ANKARA: Companies from 20 countries are involved in the supply chain of components that end up in Daesh explosives, a study found on Thursday, suggesting governments and firms need to do more to track the flow of cables, chemicals and other equipment.
The European Union-mandated study showed that 51 companies from countries including Turkey, Brazil, and the United States produced, sold or received the more than 700 components used by Daesh to build improvised explosive devices (IEDs).
IEDs are now being produced on a “quasi-industrial scale” by the militant group, which uses both industrial components that are regulated and widely available equipment such as fertiliser chemicals and mobile phones, according to Conflict Armament Research (CAR), which undertook the 20-month study.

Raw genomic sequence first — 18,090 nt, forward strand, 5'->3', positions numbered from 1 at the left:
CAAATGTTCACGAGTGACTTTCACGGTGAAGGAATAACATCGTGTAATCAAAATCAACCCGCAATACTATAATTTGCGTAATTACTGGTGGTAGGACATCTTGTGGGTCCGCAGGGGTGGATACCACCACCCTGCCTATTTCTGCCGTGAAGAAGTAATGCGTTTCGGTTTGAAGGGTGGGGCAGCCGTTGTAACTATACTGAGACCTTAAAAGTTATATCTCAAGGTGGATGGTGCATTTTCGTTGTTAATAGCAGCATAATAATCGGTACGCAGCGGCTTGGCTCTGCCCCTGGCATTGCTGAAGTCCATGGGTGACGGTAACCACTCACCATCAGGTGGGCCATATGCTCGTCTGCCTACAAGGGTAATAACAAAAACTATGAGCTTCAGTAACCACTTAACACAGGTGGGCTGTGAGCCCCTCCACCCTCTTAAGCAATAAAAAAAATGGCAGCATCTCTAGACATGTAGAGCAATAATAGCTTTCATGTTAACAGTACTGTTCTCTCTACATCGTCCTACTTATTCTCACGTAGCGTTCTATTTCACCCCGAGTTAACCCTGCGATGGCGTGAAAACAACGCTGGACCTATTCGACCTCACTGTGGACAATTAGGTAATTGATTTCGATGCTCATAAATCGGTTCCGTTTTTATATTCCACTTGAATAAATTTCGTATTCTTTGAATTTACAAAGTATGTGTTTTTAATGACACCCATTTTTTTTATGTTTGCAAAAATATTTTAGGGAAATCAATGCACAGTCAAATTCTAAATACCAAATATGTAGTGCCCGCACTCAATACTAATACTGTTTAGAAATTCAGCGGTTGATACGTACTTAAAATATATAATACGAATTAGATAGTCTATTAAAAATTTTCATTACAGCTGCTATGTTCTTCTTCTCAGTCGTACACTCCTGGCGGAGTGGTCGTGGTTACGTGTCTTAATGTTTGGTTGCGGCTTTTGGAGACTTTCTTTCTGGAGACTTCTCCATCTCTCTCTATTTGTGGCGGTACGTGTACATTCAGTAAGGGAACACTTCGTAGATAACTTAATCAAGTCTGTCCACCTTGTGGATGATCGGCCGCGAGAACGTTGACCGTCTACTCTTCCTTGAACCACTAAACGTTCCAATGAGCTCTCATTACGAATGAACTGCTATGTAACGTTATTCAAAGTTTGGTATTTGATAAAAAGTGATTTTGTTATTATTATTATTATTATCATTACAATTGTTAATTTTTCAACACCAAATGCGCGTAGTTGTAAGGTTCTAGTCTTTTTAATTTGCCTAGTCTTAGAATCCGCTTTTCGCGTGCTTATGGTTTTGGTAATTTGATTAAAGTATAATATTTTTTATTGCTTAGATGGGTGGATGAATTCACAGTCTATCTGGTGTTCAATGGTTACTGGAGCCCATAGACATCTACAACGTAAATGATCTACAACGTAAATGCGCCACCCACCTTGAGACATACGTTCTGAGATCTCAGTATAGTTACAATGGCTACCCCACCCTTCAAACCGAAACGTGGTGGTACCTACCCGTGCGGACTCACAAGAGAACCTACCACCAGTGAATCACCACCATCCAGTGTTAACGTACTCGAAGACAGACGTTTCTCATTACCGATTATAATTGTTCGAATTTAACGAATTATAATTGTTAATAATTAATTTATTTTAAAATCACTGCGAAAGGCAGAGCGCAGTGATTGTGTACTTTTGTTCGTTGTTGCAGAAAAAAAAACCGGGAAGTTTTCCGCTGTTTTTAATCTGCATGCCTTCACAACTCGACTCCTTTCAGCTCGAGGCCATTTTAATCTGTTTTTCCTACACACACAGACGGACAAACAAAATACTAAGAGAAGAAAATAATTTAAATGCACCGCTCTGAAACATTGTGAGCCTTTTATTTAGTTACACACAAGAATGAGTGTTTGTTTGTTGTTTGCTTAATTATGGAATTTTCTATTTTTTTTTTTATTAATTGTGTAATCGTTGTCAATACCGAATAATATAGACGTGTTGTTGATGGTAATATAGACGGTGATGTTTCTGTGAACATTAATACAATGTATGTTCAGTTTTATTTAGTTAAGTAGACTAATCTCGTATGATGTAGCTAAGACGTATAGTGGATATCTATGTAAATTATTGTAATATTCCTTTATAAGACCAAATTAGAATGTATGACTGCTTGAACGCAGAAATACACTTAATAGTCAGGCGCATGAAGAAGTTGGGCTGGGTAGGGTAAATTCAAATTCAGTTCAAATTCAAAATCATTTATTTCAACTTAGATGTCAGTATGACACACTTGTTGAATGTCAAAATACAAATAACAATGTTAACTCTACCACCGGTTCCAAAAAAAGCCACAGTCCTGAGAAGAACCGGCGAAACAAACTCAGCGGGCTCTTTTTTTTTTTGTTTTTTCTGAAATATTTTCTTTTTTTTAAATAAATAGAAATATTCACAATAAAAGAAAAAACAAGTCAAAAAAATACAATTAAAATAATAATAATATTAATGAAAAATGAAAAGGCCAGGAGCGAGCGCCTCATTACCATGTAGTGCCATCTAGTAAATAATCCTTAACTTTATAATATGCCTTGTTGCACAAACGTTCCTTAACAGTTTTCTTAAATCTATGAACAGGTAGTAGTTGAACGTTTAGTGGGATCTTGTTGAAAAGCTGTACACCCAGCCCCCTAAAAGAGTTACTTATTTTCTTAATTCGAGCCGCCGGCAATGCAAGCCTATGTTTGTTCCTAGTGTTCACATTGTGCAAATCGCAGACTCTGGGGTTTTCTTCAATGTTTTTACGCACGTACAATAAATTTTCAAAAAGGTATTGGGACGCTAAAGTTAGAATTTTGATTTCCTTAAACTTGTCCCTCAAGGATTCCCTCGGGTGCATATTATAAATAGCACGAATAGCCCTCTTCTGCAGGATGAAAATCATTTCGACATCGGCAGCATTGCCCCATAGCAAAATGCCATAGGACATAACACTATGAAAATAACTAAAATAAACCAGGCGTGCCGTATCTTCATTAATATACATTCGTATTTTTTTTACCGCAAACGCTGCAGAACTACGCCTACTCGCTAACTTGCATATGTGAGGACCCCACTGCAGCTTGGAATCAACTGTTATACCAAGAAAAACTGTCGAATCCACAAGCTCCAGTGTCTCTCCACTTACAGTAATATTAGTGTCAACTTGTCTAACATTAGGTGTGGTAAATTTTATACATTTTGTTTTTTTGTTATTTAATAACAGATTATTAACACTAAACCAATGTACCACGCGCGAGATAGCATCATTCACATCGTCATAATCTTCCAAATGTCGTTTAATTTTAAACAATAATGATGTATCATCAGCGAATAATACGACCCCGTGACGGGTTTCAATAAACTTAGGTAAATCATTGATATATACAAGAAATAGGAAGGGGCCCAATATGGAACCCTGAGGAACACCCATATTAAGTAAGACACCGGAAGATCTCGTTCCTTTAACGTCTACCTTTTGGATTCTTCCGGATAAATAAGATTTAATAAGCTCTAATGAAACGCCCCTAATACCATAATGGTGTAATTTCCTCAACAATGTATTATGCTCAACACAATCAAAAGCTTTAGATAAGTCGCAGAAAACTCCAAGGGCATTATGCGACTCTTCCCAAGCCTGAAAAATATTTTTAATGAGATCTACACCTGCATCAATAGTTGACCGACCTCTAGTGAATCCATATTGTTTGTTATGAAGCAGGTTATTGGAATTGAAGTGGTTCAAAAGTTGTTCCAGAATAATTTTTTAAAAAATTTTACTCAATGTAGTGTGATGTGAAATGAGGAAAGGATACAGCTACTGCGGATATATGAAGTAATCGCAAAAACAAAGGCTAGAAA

Daesh controls large swathes of Iraq and Syria. NATO member Turkey shares borders with both countries and has stepped up security to prevent the flow of weapons and insurgents to the hardline group.
A total of 13 Turkish firms were found to be involved in the supply chain, the most in any one country. That was followed by India with seven.
“These findings support growing international awareness that Daesh forces in Iraq and Syria are very much self-sustaining — acquiring weapons and strategic goods, such as IED components, locally and with ease,” said James Bevan, CAR’s executive director.
The sale of these cheap and readily available parts, some of which are not subject to government export licences, is far less scrutinised and regulated than the transfer of weapons.
The study found that Daesh is able to acquire some components in as a little as a month after their lawful supply to firms in the region, suggestion a lack of oversight in the supply chain.
“Companies having effective accounting systems to establish where the goods went after them would act as a deterrent,” Bevan said.